With digital photos, you might email a few snaps to other family members, but if you want all of your snaps to be safe, consider storing them away from the home.
Put them on a USB memory stick and take them to your office, or give them to another member of your family. Don’t forget to update that memory stick every so often (depending on how many photos you take) so it’s up-to-date with your latest photos.
5. Print your photos
Don’t forget that you can print your photos.
Always back things up, but don’t leave great photos sitting on a hard drive where you rarely look at them.
If you have a reasonable printer at home, you can print off individual photos onto glossy or matt photo paper and then store them in an album or frame.
If you visit a high street photo processor you can often just take the memory card, stick or CD and print the photos directly. You may be able to do basic editing (such as cropping and rotating photos, removing red eye, boosting colours and so on) before they’re printed.
With online services, you generally use software at home to edit your photos before uploading to the company’s web site. They’ll then print your photos and send them to you by post.
With Snappy Snaps (and some others) you can order your prints online and then pick them up in your local store.
The advantage of digital photography is that you can now do so many more creative things with your photos.
While putting images on a mug or a jigsaw isn’t an orthodox method of backing up your photos, it’s certainly a good way of actually using them.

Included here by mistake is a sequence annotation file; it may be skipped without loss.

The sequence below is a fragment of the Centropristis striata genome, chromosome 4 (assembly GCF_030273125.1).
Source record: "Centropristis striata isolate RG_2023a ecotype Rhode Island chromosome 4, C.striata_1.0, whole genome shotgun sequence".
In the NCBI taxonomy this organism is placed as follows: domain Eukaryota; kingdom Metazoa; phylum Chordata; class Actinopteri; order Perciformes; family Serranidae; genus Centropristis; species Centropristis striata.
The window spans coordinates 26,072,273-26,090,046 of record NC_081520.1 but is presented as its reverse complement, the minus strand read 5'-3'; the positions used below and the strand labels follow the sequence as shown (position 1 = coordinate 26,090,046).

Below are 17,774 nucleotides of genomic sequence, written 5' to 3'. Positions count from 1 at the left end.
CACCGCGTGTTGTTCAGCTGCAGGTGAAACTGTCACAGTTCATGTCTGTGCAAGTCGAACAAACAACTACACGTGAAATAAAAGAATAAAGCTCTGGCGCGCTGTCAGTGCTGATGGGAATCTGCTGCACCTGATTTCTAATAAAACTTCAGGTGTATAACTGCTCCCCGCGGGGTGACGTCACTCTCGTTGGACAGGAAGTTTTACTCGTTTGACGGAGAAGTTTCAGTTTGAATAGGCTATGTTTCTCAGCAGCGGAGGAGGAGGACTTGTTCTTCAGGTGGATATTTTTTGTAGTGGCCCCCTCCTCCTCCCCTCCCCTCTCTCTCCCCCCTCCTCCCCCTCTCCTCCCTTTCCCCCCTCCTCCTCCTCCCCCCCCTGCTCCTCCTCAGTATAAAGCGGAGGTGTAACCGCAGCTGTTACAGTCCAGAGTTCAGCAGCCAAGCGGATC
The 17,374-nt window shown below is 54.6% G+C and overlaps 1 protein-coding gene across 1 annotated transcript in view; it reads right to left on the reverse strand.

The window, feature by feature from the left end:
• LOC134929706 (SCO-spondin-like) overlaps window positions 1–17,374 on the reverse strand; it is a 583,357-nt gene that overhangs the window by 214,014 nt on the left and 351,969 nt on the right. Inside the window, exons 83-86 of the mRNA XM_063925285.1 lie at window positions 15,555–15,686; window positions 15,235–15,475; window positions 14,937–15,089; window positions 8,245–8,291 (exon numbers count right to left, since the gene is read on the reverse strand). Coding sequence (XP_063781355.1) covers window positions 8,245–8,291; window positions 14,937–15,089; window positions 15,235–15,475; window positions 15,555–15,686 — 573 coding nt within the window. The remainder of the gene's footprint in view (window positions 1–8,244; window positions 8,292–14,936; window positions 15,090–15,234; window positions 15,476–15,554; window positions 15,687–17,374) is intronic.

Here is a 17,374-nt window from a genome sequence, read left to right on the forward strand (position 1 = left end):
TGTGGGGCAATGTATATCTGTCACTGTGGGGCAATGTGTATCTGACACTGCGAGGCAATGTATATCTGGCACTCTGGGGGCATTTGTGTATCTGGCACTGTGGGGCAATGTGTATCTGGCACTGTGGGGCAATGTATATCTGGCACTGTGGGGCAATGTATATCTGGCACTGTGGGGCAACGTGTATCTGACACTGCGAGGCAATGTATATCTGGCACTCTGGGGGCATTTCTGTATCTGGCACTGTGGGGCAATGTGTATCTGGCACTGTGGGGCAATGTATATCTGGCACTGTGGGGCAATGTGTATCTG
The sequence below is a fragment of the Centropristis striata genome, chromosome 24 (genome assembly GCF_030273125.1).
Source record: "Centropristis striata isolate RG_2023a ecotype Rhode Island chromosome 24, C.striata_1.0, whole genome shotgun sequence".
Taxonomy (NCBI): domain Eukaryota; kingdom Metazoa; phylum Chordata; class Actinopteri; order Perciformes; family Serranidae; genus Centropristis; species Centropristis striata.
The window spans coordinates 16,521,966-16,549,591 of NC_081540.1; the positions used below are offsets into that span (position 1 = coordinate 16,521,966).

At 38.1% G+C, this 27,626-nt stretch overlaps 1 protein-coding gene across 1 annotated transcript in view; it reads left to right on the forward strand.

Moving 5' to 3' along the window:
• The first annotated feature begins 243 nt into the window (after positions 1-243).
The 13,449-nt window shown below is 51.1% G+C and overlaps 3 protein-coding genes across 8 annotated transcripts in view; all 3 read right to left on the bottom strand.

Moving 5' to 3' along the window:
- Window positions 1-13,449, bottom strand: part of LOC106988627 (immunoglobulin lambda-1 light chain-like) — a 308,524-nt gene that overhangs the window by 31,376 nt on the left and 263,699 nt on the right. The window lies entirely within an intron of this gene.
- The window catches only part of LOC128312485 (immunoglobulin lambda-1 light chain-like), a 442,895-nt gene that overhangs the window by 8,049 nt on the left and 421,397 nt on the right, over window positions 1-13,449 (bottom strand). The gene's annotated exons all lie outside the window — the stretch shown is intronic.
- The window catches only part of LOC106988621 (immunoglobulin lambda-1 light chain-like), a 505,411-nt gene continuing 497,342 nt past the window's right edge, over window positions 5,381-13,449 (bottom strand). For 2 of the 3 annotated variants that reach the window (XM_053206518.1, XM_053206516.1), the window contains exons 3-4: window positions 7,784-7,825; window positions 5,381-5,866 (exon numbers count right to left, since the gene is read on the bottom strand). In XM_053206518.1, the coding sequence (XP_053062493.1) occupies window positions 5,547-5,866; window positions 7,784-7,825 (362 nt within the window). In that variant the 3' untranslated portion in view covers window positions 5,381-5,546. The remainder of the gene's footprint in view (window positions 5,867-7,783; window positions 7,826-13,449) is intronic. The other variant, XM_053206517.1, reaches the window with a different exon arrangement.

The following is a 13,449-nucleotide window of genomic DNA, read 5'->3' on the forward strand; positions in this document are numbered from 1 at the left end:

Why not create a printed album?
Instead of printing standard photos and putting them in an album, many companies now provide free software that lets you design coffee table photo books. Why not create an annual photo book of family events?
They’re not as expensive as you might think, and are a great way to preserve memories. They make great gifts as well.
Keep the Originals
One word of caution: if you are going to significantly edit any photos, perhaps by resizing or cropping them, changing colours, and so on, always do it on a copy of the original photo. If not, you might be disappointed if you need the original again.
It’s akin to cutting up your negatives so you can’t get reprints of the original photo.
Within your photos folder, create one subfolder called “Originals” and another called “Edited” (or similar). Then, when you want to edit a photo, first copy it (i.e. duplicate it, don’t just move it) from the ‘original’ to ‘edited’ folder and then open up the copy in your photo editing software.
The philosophy: hard drives are big enough to store lots of photos, and are relatively cheap. Memories are not cheap.
Conclusion: Keeping Memories Alive and Well
Hopefully you can see that you don’t have to be a technical genius in order to keep your digital photos safe.
If you can master steps one and two, you’ve gone a long way to ensuring that you never lose your precious images for good.
If your camera stops working or is stolen, or your computer’s hard drive crashes and loses some files, you’ll still be able to recover those digital files.
If you’ve never lost an important file before, you might not realise how important it is, or understand the emotional turmoil.
Take it from me — regular backups have saved me several times. Don’t be complacent. Back up today.
All the information you need on Tracy Beaker Returns on our dedicated page.
Next Tuesday, 8th February, marks this year’s Safer Internet Day (more on that soon), and the BBC is getting behind the initiative on both CBBC and CBeebies.